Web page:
Down can only do its job if it can spread. This means that if it is compressed, for example by lying on it, it has almost no insulating effect. That’s why many ultralight hikers now swear by quilts.
Quilts are basically sleeping bags only that they don’t contain down on the underside or are simply open. So a bit of a mix of sleeping bag and blanket. Thus, part of the down filling can be dispensed with which results in fewer grams. The insulation against the cold ground takes over the Iso-Mat. The pack size is accordingly smaller with a quilt. In very cold environments, however, a sleeping bag can make more sense, because a quilt often lacks the head part. Again, you can simply put on a hat or use the Buff as a hat substitute.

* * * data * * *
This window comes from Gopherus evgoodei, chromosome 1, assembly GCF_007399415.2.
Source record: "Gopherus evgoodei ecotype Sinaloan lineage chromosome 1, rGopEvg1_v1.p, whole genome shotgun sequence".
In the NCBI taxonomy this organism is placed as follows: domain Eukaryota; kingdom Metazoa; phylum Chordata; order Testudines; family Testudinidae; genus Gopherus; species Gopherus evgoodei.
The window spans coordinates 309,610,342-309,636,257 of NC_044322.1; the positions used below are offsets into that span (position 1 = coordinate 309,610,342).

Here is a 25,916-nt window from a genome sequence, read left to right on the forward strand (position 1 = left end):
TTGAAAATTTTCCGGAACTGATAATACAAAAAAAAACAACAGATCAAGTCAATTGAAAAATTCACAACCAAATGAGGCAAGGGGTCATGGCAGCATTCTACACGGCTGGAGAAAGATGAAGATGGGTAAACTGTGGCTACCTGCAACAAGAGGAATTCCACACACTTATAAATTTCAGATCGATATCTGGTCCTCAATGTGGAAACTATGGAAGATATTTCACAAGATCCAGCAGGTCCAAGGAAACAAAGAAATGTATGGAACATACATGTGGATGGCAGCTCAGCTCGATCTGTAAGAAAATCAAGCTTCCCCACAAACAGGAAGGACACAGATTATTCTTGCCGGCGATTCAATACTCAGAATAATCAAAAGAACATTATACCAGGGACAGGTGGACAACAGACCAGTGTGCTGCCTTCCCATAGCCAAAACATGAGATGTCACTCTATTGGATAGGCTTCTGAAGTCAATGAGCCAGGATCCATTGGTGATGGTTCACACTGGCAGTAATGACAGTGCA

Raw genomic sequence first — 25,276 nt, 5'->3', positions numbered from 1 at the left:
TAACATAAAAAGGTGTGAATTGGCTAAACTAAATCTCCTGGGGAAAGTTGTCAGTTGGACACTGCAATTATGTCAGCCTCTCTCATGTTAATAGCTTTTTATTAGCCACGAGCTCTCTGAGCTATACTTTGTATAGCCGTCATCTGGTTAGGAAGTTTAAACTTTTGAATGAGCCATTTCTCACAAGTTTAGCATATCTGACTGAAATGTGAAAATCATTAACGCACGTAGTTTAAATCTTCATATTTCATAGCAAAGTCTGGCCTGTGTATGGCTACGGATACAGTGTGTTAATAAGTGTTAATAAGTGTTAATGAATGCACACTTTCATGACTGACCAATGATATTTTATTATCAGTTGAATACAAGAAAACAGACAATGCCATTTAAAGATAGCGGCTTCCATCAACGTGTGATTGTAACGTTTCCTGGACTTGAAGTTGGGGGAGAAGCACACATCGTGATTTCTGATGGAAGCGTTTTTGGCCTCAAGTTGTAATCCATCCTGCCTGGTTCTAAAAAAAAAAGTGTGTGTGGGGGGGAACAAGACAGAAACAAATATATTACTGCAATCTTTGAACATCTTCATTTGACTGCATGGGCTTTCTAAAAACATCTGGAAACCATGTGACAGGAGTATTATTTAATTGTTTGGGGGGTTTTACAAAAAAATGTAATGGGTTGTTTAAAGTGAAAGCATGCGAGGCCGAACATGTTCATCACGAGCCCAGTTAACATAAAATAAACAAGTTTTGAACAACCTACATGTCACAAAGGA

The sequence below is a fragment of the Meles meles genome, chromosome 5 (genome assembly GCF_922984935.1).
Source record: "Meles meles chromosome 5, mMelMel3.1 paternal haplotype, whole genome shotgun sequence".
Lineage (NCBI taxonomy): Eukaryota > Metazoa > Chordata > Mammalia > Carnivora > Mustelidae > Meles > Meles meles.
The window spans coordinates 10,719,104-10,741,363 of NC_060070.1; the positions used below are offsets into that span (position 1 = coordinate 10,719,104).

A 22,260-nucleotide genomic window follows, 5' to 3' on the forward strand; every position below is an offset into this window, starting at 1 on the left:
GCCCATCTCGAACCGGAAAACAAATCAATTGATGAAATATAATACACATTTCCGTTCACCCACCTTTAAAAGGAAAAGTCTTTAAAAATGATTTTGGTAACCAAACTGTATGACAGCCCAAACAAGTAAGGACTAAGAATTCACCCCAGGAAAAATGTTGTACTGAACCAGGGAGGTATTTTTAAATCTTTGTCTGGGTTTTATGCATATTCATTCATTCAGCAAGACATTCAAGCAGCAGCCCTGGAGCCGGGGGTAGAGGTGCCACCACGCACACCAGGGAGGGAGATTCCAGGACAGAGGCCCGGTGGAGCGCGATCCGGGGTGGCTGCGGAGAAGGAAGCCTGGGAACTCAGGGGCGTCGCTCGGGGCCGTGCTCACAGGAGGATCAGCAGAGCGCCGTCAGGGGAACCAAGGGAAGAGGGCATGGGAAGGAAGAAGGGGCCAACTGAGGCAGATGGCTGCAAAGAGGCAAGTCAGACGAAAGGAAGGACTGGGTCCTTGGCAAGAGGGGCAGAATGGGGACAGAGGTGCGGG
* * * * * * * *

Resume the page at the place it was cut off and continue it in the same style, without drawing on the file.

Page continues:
The temperature specifications of the US manufacturers are usually set very optimistically. Mostly given in Fahrenheit (example 30F which is about -1 degree Celsius). Exception offers here Katabatic which have declared the temperatures relatively reliably.
- Dries quickly
- Hardly absorbs moisture
- Does not clump
- Warms a little better than regular down (not DryDown) if wet.
- Warmth to weight ratio worse than down.
- Small pack size
- Very good warmth to weight ratio
- With Drydown also good protection against water
- More durable than synthetic fiber
- Clumps easily if untreated down is used (e.g. DryDown).
- Warming effect is lost if wet as the spreading of the down is reduced
With down, the cuin value determines the bulking power, i.e. how much 1 ounce (28 grams) spreads out again after a special measuring procedure - in which the down is compressed. The more bulking power the less down is needed to achieve the same volume. 700 cuin should be considered the minimum for high quality sleeping bags.